Native American and indigenous cultures play an important role in the history of our country. For Priscilla Ortiz, celebrating her heritage has always been an ongoing effort.


As a member of the Kumeyaay Nation, more specifically the Luiseno/Payomkawichum tribe, Priscilla grew up speaking Iipaaya on the Rincon Reservation. Throughout her childhood, she attended a variety of youth programs, learning everything from bird dancing to bird singing.

By the time Priscilla graduated high school, she decided to further her education by attending Haskell Indian Nations University in Lawrence, Kansas. “I was studying social work and was gearing up to go into business management before the pandemic hit,” she says. “Because of Covid-19, I was sent home with 72 hours notice.”


Moving Back to San Diego from Kansas


Once Priscilla moved back home to San Diego, she witnessed many of her siblings struggling with online learning. She shares, “I ended up taking a year off from school and helping kids on the reservation learn during the pandemic.”


She also noticed the many gaps in public education and the lack of resources for both Native and Hispanic students. However, Priscilla was excited to learn more about the opportunities offered at Kumeyaay Community College (KCC).


Starting in August 2020, Priscilla began taking classes there and credits her professors, including Ms. Dillard for helping take her education to the next level.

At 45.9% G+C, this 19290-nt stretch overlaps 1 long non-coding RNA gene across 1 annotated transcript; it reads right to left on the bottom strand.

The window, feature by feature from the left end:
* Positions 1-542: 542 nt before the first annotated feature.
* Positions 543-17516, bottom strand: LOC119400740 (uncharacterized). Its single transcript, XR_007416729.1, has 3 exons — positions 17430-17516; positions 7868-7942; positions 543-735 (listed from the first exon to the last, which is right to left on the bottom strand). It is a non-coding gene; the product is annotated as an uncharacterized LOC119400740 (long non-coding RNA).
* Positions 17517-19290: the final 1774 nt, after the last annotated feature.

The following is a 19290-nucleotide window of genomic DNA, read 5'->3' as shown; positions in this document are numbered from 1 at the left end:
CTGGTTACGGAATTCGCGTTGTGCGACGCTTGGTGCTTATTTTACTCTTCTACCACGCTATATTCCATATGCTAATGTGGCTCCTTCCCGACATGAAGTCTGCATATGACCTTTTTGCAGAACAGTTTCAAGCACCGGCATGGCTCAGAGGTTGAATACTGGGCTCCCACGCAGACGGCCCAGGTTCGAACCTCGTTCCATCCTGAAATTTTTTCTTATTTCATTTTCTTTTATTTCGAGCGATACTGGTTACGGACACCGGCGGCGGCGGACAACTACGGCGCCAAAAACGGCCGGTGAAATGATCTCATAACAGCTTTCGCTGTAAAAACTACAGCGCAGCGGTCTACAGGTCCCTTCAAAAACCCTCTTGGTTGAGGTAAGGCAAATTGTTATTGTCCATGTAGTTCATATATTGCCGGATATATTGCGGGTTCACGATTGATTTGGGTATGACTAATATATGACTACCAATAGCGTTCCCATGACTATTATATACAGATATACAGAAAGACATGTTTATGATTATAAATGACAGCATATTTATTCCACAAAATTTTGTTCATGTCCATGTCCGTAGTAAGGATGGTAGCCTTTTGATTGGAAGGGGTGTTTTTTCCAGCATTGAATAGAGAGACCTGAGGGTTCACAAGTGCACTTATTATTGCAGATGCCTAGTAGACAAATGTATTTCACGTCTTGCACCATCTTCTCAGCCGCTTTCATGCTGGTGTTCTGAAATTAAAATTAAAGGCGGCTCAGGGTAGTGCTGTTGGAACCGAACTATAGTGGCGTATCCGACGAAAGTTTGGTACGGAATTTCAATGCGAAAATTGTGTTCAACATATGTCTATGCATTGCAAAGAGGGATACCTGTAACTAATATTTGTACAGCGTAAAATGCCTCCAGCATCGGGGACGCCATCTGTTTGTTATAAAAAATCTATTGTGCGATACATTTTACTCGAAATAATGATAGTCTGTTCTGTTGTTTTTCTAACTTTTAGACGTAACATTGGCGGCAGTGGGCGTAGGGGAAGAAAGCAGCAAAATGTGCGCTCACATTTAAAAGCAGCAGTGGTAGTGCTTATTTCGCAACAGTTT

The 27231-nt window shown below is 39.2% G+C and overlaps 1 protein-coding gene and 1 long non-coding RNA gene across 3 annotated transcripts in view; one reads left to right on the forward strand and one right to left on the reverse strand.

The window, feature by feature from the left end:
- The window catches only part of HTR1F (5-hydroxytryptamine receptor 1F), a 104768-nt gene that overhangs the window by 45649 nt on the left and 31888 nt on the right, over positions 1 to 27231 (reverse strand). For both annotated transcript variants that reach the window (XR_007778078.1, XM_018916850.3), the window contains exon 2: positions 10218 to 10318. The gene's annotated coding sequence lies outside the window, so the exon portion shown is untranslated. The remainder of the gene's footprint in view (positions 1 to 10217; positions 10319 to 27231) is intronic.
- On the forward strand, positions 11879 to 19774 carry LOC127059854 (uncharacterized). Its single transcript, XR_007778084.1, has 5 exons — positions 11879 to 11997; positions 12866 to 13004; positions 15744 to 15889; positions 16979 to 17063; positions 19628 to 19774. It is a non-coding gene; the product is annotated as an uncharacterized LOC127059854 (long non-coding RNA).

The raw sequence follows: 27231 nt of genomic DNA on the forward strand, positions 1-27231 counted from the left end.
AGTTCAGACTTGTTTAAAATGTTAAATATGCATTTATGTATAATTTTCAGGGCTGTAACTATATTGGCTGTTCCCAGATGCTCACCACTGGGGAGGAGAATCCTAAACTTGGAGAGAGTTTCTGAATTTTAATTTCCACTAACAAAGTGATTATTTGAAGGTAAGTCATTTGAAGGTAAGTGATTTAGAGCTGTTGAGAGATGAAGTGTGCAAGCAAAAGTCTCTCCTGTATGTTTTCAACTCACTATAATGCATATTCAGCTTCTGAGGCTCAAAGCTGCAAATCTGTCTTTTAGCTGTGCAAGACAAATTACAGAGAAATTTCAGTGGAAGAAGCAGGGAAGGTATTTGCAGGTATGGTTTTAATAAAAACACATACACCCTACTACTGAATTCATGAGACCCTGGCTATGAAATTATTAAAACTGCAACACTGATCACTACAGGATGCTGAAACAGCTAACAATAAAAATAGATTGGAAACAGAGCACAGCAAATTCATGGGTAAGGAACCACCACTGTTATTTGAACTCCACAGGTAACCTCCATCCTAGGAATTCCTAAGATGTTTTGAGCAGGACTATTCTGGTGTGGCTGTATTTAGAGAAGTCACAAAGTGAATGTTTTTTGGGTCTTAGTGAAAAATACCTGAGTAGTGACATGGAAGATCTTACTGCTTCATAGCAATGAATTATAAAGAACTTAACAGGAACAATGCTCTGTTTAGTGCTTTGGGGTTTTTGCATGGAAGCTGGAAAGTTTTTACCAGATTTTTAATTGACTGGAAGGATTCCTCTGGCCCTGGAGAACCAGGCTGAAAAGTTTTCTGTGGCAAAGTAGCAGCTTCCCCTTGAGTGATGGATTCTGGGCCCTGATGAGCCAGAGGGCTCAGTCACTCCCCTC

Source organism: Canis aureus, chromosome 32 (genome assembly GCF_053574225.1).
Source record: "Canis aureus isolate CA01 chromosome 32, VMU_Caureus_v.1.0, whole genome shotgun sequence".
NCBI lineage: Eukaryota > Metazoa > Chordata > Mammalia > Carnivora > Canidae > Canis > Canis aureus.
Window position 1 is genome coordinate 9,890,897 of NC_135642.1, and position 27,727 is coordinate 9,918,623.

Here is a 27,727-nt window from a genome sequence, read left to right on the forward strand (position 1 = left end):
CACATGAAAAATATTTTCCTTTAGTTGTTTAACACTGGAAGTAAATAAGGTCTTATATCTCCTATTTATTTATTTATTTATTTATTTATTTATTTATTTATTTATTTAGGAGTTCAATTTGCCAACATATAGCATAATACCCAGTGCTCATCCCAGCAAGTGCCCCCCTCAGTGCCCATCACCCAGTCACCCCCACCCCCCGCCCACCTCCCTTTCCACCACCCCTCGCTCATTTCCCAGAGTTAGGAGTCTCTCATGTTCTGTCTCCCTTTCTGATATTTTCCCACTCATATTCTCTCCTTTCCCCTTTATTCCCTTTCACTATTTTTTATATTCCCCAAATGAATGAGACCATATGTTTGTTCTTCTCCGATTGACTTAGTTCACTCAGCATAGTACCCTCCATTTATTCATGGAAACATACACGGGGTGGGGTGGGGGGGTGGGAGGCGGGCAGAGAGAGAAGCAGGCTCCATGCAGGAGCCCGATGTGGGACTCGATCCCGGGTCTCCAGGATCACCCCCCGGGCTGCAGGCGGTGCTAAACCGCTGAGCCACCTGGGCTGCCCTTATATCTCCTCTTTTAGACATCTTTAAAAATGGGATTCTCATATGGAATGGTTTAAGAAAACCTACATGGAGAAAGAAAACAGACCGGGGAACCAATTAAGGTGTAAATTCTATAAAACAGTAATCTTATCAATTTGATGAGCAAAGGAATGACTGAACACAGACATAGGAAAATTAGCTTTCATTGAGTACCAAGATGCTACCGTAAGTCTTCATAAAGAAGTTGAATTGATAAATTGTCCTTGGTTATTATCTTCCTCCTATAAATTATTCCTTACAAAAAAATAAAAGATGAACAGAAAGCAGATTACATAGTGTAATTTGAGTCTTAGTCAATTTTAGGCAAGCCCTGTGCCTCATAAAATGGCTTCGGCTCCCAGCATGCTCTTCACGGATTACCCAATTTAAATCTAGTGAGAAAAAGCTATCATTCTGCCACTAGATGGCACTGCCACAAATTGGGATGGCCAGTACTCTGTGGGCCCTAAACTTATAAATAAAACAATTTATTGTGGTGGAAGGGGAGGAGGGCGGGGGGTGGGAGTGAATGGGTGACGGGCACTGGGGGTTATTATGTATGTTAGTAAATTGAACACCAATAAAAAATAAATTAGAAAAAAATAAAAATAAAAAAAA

Priscilla is currently working alongside her cousin and long-time KCC instructor, Stan Rodriguez, to develop and refine a language immersion program with an emphasis on the Kumeyaay perspective. According to Priscilla, “This program will be more intensive, going beyond just teaching colors, numbers, shapes, and animals.”


She’s also excited to share that more and more KCC students have been participating in the program over the last year.


Plans Post-Graduation


Though Priscilla already has a ton on her plate, she is even engaged in work on the Kumeyaay Garden and Village, a project that aims to help students learn about the symbiotic relationship that exists between the tribe and the land.


For a while, she was on the social work route, but her focus has now shifted to education. “My plan is to transfer to UCSD, enroll in their educational leadership program, earn my B.A., then M.A., and eventually teach at Cuyamaca” she says.